Jets prospect NIkolaj Ehlers is transitioning smoothly to the NHL thanks in large part to his blinding speed, something he’s had since he was a child.
The Halifax Mooseheads turned every game into their own episode of The Flash the past couple years. Nathan MacKinnon had unbelievable wheels and insane hype following Sidney Crosby’s footsteps out of Cole Harbour, N.S. But the man who succeeded MacKinnon and Jonathan Drouin as Halifax’s go-to scoring machine, Nikolaj Ehlers, was arguably even fleeter of foot.
No one could catch Ehlers, a kid so athletic he once suited up for Denmark’s national junior soccer team. He ripped it up for 49 goals and 104 points in 63 games in 2013-14. Last year, he was even better, notching 37 goals and 101 points in just 51 games, with 31 points in 14 playoff games to boot. Representing Denmark at the 2015 World Junior Championship, Ehlers appeared to be in fast-forward at all times, skating circles around many of the planet’s top under-20 players.
But we easily could’ve chalked all the superlatives up to typical elite prospect hype, right? Of course Ehlers lit up the QMJHL. Of course he was the fastest player, right up there with Connor McDavid, at the 2015 WJC. The Winnipeg Jets took Ehlers ninth overall in 2014. He better be lighting up his fellow kids.
All the excited chatter feels more legitimate this year, however, seeing Ehlers skating in NHL rinks as a top-six forward on a playoff-caliber team. His six-foot, 172-pound listing is extremely generous – I’m 5-foot-9 and stand virtually eye to eye with him – but the size deficiency hasn’t hindered his ability to blow away opponents with his speed at the NHL level. Not one bit. He’s as blindingly fast as ever. Even during the rare moments when he coasts, waiting for an outlet pass, he still seems to be zooming past people. Ehlers, 19, might well be the fastest player in the game today.
I decided to tell him this last week – “Nik, I’m pretty sure you’re the fastest player in the world now” – and see how he took it. Is he aware of the physical advantage he has over most of his competition?
“It’s something that I’ve always had,” Ehlers said. “I’m not saying that I haven’t been working at it at all, because if I want to keep having it, I’ve got to work on it as well. I have had it since I started playing hockey, but I’m still working on it.”
The wheels have helped Ehlers keep pace manning the right wing on the Jets’ second line, with Mark Scheifele in the middle and Mathieu Perreault on the left side. That trio has stayed intact throughout the Jets’ first 15 games, with Andrew Ladd, Bryan Little and Blake Wheeler on the top unit, forming a rock-solid top six. Ehlers has four goals and nine points, ranking eighth and seventh among NHL rookies in the respective categories. A shooting percentage of 7.7 will improve for a player of his skill, so a spike in goals should come soon.
“I feel pretty good, I feel comfortable on the ice,” Ehlers said. “I’m playing with great players, which makes it a little bit easier for me to feel comfortable. I play a lot. It’s nice to be able to play here.”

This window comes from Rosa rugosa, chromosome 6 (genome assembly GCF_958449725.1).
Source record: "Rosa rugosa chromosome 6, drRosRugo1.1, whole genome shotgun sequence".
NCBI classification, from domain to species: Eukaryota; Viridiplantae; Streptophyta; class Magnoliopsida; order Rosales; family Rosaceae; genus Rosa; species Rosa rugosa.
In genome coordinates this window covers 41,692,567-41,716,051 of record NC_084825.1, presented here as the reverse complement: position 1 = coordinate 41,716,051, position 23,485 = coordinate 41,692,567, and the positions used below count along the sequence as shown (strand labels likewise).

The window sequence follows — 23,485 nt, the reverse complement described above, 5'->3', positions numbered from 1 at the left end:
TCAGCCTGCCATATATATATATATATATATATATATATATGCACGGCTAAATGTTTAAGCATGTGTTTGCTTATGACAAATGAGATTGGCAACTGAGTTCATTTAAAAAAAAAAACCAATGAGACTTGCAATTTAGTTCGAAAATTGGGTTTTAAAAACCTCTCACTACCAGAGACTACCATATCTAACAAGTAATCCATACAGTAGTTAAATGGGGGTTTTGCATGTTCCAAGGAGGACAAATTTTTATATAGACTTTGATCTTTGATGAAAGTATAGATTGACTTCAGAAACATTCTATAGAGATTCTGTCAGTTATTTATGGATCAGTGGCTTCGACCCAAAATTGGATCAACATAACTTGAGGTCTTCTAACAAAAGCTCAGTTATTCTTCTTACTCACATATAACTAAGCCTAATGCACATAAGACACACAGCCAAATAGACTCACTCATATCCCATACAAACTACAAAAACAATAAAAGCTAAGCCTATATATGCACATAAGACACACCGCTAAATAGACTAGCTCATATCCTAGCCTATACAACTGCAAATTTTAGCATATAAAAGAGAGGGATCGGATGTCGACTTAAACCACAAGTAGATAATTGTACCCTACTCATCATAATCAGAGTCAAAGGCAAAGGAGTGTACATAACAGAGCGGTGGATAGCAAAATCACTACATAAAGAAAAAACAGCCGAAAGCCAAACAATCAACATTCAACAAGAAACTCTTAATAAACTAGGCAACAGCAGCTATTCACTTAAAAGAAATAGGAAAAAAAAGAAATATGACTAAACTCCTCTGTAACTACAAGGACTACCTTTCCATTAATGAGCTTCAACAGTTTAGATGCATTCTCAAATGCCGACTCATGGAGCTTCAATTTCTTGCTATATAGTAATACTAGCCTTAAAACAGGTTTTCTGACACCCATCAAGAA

He averages 14:59 of ice time per game and has topped 16 minutes in three straight contests, so he’ll continue to get opportunities. Especially while he, Scheifele and Perreault have played such dominant possession hockey. Perreault ranks seventh, Ehlers 13th and Scheifele 28th among the NHL’s individual leaders in score-adjusted Corsi. They are first, second and third on the Jets. Per puckalytics.com, the Jets’ second line has spent 138 minutes and 41 seconds on the ice together at 5-on-5, posting a Corsi For percentage of 60.0. If Jets coach Paul Maurice has any awareness of numbers like these, he won’t split up Ehlers, Scheifele and Perreault anytime soon. Don’t count on GM Kevin Cheveldayoff lending Ehlers to the world juniors this time around, either. He’s eligible for the tourney one last time, but the Jets kept him past the 10-game threshold and burned a year of his entry-level deal for a reason. He’s a big part of their immediate plans.
Ehlers enjoys the team chemistry. He gets along well with his linemates but says the Jets aren’t a cliquey team, that they all bond as a big group off the ice instead of splintering into smaller clusters. And in Winnipeg, a hockey-mad market, he’s slowly but surely getting noticed. He says he can still shop for groceries or catch a movie incognito…sometimes. Other times, Jets fans recognize him. He says “it’s awesome” when that happens.
“You know what? In Denmark, it’s different, because hockey isn’t that big, so it’s more over here,” he said. “It’s crazy in Winnipeg. They love their hockey and we love the fans. They’re amazing every game.”
Ehlers, an articulate young man who speaks six languages, admits his life his changing around him now. From the moment Winnipeg drafted him, he offered potential to transform the Jets into a more dynamic offensive club. So far, so good, even though he’ll endure inevitable peaks and valleys as his slight frame adjusts to the grind of a full NHL season. He’s taken the first few strides toward stardom, and they’ve been predictably explosive. Now can someone please arrange a race between him and Carl Hagelin?
Matt Larkin is an associate editor at The Hockey News and a regular contributor to the thn.com Post-To-Post blog. For more great profiles, news and views from the world of hockey, subscribe to The Hockey News magazine. Follow Matt Larkin on Twitter at @THNMattLarkin